China Mao Feng Keemun is a superb but rare quality black tea from the Yellow Mountain region
China Mao Feng Keemun is a famous Chinese Black Tea. It was first produced in late 19th century and quickly became popular in the West and is still used for a number of classic blends. It is a light tea with characteristic stone fruit slightly smoky notes in the aroma and a gentle, malty, non-astringent taste reminiscent of unsweetened cocoa. Top varieties have orchid-like fragrance and additional floral notes in the flavour.
Keemun is produced exclusively in the Qimen County of Huangshan City in the Anhui province. The name of the tea is an older Western spelling of the name of the nearby town, Qimen (pronounced “Chee-men”). The tea-growing region lies between the Yellow Mountains and the Yangtze River.
The cultivar used for Keemun is the same as that used in production of Huangshan Mao Feng. While the latter is an old, well-known variety of green tea, Keemun was first produced in 1875 using techniques adapted from Fujian province farmers and is a black tea.
Many varieties of Keemun exist, with different production techniques used for each. Nevertheless, any Keemun undergoes particularly slow withering and oxidation processes, yielding more nuanced aroma and flavor. Some of Keemun’s characteristic floral notes can be attributed to a higher proportion of geraniol compared to other black teas.
With a history of tea cultivation that dates back more than 2000 years, China still produces the widest range of teas in the world. The tea plant, Camellia sinensis, evolved in China, and from there was exported to Japan and later throughout Asia. We stock a range of fine China teas includes both green and black teas, some of which are delicately flavoured with flower petals, and of course several varieties of that famous scented tea, Earl Grey.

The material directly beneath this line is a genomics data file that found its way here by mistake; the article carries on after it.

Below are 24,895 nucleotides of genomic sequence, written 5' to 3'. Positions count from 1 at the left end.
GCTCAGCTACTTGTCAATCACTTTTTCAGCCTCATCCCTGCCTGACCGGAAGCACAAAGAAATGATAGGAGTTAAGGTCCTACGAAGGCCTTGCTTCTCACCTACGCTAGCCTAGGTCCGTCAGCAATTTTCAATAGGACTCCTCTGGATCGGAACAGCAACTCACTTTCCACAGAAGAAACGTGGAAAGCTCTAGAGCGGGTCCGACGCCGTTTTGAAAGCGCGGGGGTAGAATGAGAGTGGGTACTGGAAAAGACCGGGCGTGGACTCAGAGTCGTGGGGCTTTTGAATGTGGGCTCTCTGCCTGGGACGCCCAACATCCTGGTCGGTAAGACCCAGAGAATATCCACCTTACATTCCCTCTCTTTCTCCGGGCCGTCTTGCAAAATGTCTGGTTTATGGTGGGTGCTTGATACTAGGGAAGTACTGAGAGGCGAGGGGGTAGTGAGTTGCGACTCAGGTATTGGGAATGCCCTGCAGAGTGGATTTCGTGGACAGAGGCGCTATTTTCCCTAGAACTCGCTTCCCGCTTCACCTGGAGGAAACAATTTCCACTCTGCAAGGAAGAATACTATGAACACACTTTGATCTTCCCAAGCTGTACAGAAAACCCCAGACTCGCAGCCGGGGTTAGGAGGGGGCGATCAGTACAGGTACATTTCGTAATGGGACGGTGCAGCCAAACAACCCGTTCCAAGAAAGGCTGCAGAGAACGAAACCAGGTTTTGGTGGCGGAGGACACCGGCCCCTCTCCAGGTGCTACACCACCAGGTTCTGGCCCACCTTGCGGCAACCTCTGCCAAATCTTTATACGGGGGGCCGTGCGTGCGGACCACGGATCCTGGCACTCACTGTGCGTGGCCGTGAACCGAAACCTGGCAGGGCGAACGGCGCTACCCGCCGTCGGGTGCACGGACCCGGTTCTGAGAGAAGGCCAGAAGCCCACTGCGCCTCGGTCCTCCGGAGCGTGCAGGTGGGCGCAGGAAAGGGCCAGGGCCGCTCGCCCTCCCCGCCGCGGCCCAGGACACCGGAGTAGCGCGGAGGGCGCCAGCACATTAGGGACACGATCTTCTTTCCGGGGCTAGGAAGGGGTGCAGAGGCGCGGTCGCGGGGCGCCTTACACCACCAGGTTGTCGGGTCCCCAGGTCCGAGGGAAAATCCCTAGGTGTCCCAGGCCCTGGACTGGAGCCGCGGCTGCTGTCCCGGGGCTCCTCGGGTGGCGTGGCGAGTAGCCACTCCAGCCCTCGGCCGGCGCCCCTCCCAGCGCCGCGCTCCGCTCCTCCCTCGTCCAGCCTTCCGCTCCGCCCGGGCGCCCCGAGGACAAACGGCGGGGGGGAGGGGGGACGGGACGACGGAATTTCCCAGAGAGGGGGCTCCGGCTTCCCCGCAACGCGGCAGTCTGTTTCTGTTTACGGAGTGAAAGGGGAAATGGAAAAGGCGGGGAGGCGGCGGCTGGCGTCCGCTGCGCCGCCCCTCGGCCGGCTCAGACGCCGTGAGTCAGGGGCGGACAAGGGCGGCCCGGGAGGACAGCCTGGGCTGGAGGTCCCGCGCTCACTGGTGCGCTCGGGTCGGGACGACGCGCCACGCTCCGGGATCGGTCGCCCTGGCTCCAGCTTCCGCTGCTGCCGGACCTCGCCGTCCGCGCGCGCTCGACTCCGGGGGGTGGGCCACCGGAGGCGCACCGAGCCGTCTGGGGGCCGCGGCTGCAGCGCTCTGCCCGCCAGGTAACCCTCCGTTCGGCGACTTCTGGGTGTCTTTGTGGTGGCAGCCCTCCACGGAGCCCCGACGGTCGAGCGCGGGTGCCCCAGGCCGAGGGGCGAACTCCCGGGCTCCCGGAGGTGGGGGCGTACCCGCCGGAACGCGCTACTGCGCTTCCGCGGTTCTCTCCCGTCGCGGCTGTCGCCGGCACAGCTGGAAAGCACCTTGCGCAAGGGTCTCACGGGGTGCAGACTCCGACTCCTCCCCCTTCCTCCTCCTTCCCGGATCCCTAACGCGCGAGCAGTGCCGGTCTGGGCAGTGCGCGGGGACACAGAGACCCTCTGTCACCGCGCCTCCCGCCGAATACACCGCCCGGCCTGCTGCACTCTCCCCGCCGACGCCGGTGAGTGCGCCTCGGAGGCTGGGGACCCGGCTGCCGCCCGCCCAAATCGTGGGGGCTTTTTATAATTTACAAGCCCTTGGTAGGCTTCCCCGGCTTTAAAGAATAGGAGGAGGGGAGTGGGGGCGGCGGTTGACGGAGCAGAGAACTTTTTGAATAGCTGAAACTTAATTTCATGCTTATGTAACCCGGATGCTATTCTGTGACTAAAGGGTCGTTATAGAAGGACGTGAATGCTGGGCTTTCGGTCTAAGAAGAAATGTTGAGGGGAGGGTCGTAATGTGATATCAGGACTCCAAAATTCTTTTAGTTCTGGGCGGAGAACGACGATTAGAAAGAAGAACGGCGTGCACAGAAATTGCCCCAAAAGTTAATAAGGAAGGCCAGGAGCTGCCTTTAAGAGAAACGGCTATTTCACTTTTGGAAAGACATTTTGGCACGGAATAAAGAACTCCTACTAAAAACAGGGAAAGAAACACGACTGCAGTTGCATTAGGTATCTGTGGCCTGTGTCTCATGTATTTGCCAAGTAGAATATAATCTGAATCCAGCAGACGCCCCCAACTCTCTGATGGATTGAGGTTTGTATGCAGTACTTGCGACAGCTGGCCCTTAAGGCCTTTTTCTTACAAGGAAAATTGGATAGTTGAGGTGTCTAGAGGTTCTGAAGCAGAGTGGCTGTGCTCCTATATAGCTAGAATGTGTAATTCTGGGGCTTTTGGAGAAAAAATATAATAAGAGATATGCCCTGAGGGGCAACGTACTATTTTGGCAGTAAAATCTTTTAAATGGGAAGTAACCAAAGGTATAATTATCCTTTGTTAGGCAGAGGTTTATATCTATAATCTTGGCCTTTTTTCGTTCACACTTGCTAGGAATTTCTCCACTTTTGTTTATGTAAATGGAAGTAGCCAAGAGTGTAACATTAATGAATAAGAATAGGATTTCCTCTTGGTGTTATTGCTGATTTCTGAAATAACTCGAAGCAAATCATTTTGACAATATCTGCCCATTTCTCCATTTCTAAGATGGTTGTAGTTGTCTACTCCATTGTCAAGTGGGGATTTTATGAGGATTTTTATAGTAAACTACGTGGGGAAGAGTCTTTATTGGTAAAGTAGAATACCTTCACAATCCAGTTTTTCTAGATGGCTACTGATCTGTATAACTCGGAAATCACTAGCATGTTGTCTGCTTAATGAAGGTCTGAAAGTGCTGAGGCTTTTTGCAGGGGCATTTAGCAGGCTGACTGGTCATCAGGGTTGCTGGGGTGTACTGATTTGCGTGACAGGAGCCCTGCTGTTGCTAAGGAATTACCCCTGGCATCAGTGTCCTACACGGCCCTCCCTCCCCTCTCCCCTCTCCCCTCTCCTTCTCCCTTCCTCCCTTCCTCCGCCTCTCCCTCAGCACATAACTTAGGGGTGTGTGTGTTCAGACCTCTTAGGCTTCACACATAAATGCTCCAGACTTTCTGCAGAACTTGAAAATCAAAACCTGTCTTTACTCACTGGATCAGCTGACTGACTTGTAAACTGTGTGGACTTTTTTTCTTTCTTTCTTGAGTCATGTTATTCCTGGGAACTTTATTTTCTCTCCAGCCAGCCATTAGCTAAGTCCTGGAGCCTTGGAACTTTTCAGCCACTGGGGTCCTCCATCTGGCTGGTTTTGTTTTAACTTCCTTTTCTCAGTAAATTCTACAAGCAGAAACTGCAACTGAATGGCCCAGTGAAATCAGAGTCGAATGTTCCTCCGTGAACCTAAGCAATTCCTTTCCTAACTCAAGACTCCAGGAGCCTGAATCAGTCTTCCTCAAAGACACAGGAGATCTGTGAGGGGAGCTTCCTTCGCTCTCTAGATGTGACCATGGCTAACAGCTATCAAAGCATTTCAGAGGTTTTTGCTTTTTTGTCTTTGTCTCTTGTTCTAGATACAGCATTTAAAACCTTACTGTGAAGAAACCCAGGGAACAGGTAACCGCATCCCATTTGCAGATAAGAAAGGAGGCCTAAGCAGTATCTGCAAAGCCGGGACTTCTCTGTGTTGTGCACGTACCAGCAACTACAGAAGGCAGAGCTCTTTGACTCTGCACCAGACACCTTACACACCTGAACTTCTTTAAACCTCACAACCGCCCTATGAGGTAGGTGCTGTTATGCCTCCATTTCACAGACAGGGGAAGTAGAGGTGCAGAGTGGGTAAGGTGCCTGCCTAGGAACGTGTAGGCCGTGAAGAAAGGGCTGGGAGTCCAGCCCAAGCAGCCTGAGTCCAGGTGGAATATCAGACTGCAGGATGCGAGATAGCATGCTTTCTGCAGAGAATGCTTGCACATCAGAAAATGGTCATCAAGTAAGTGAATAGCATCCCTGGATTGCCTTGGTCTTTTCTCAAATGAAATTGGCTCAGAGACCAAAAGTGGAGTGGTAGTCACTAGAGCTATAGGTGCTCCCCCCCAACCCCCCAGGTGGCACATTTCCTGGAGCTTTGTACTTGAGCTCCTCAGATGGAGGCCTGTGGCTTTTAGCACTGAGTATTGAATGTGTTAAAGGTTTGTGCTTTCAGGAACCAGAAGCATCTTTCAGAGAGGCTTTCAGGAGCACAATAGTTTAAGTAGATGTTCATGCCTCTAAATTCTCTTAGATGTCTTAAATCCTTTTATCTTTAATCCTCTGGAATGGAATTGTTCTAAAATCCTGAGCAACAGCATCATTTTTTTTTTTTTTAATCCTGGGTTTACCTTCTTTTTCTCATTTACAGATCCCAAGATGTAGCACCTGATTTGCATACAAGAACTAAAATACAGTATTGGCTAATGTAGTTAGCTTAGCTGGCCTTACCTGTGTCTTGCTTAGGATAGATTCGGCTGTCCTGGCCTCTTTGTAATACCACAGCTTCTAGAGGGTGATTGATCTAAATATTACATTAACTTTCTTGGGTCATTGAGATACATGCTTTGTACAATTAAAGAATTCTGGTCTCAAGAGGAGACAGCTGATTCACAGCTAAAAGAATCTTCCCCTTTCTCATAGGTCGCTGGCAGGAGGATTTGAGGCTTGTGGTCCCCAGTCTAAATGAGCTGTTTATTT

The history of tea in China is a long and convoluted story going back at least 2000 years if not longer.
It was considered a medicinal aid at first and the nobility drank it to show off status whilst the general population merely liked its refreshing flavour.
In 2016, the discovery of the earliest known physical evidence of tea in China came from the mausoleum of Emperor Jing of Han in Xi’an which gave a clue that tea made from the Camellia sinensis (the tea bush) was consumed by Han dynasty Emperors as early as the second century BC. Of course there are many scholarly works that describe some kind of infusion that might have been a tea made from Camellia sinensis going back at least a thousand years before the Han dynasty but will we ever know exactly how the practice of tea drinking originated?
Certainly we know that the practice of fermentation and preparation has changed over the centuries. Originally the leaves were steamed and around the 13th Century the process changed and now they have been generally roasted ever since.